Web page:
Marion Janssen, a Vancouver area human services consultant, is often hired to deal with dismissals. “Most people don’t know that they’re going to be terminated,” she said. “I get anger, tears, questions. . . . It’s a terrifying experience [but] some are relieved.”

Consultants realize dismissals are an affront to the dignity of the employee and acknowledge the process, which can be cold and efficient, as less than ideal. Most bosses delay terminations as long as possible, since they affect everyone in the organization, morale suffers and staff become more cautious.

Consultant Keith Anderson has worked for MCC B.C. and Menno Place. In terms of his work, he sees “no distinction between faith-based organizations and public organizations. If a person is dismissed without cause, it’s important [for the organization] to err on the side of generosity.”

A better way

There has to be a better way. And there is.

A Harvard Business Review article says that letting an employee go should be the last step in a careful, fair and transparent process that starts long before the actual firing. If possible, the firing should not come as a surprise. Haste and secrecy often violate policies of transparency and openness.

When asked about some of these dismissals, the common administrator’s response is, “We can’t discuss it because of confidentiality.”

But secrecy is a more accurate description. There are simple strategies to overcome concerns about confidentiality that seem to have escaped some administrators.

One former MCC B.C. employee, when told he was being dismissed, was given a letter which he felt contained vindictive clauses. “That was most hurtful,” he said. “ Nobody would discuss it. . . . A meaningful dialogue would have been preferable.”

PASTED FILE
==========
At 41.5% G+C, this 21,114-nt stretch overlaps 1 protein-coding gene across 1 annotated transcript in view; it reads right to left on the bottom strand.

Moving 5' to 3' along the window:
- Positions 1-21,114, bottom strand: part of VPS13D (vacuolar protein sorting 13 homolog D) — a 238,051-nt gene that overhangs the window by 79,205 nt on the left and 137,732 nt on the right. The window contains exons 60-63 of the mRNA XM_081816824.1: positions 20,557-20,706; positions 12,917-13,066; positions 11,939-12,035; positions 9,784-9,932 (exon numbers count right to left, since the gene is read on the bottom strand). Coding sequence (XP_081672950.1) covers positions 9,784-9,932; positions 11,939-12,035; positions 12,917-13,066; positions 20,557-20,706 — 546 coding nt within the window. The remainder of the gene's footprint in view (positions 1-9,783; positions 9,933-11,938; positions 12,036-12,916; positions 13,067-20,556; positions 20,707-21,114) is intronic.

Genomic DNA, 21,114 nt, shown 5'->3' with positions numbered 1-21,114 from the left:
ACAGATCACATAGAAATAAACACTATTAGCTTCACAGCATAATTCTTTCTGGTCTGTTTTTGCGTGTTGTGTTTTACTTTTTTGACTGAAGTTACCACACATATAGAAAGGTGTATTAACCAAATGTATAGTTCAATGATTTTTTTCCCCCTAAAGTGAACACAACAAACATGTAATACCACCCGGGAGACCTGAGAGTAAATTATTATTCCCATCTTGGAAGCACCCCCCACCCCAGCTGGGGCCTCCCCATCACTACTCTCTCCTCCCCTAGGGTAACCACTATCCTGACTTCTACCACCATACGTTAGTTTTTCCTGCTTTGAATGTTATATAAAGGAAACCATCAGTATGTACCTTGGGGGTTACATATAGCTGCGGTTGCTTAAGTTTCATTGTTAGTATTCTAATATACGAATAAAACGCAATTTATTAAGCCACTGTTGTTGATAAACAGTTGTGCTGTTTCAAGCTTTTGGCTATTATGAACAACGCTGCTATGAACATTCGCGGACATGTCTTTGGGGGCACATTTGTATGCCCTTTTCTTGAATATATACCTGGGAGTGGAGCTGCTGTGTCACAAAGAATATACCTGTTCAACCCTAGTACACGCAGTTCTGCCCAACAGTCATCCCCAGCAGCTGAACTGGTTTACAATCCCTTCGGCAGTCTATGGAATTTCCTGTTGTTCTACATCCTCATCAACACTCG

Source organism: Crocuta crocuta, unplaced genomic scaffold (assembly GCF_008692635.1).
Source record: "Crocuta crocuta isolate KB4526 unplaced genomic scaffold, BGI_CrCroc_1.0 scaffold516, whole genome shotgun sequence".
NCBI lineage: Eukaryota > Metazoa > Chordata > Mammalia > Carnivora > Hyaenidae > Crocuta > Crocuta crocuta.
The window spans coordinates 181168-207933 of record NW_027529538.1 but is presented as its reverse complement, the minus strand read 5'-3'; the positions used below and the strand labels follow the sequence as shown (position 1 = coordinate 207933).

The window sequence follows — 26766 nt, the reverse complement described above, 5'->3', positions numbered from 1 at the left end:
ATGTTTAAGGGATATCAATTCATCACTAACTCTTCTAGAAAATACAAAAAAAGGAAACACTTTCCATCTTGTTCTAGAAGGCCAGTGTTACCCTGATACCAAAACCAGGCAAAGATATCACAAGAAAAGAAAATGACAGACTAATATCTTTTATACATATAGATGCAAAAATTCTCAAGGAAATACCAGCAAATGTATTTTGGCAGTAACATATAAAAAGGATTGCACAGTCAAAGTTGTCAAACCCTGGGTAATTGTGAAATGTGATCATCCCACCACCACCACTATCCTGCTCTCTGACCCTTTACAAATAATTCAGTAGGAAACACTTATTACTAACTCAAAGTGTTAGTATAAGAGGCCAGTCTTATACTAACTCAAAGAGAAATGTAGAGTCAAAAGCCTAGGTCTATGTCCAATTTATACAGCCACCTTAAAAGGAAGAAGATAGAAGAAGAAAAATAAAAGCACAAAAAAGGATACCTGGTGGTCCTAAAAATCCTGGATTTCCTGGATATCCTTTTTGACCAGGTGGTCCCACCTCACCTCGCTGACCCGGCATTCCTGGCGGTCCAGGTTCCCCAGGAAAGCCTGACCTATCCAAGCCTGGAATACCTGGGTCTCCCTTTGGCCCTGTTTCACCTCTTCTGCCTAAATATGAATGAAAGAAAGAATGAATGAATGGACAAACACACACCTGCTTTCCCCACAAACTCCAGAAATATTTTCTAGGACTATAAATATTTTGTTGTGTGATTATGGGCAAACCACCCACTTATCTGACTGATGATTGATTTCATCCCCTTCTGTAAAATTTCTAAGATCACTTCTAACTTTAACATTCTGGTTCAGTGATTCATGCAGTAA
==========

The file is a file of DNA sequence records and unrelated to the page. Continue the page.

The organizations we love have gone down a corporate path on some issues, but the path should include compassion and love in the name of Christ. Can they find their way back to this path where a conversation and a handshake may be enough?

Henry Neufeld attends Point Grey Inter-Mennonite Fellowship in Vancouver.

See also “Advice for those ‘no longer required’”


For discussion

1. Under what conditions is it appropriate for a church or church organization to lay off an employee without warning? If the organization pays a generous severance package, does it matter that it comes as a surprise? How is an abrupt termination disrespectful to the employee?

2. Henry Neufeld writes, “Most bosses delay terminations as long as possible, since they affect everyone in the organization, morale suffers and staff become more cautious.” Is this concern about morale enough reason to end employment suddenly? Are there other reasons for an abrupt termination? How does fear of legal action impact this process?

3. Neufeld comments that church organizations have been acting too much like corporations when it comes to dismissals. Do you agree? Is concern for stewardship of donated funds a reason to act harshly?

4. When it comes to telling staff that their services are no longer required, do congregations do a better or worse job than church organizations? What advice would you give to church organizations when they are forced to reduce their staff?

—By Barb Draper

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Many thanks to Henry for pointing out the ongoing secularization of our Mennonite agencies, and the dehumanizing process that creates in dealing with people who have been called to serve, and now find themselves 'no longer required.' Thanks to the Canadian Mennonite for having the courage to publish this troubling article. With the 652 thousand dollar deficit reported after Assembly, MC Canada will have opportunity to do better this next time cuts are needed.

What a shock! Thanks for sharing. I think a lot of people can identify with this. The reality most of the time, is that services are actually needed, but the money is not there, and the priorities have been downsized and adjusted. I have my story too, thankfully I have been able to continue my vocation outside of Mennonite Church Canada.

The Mennonite Church sadly has become nothing more than a business. Those who faithfully served the church often going beyond their duties are treated without dignity or respect. I have personally witnessed this and how it completely ruins people's lives. I am thankful to discover other denominations who value their employees and congregations.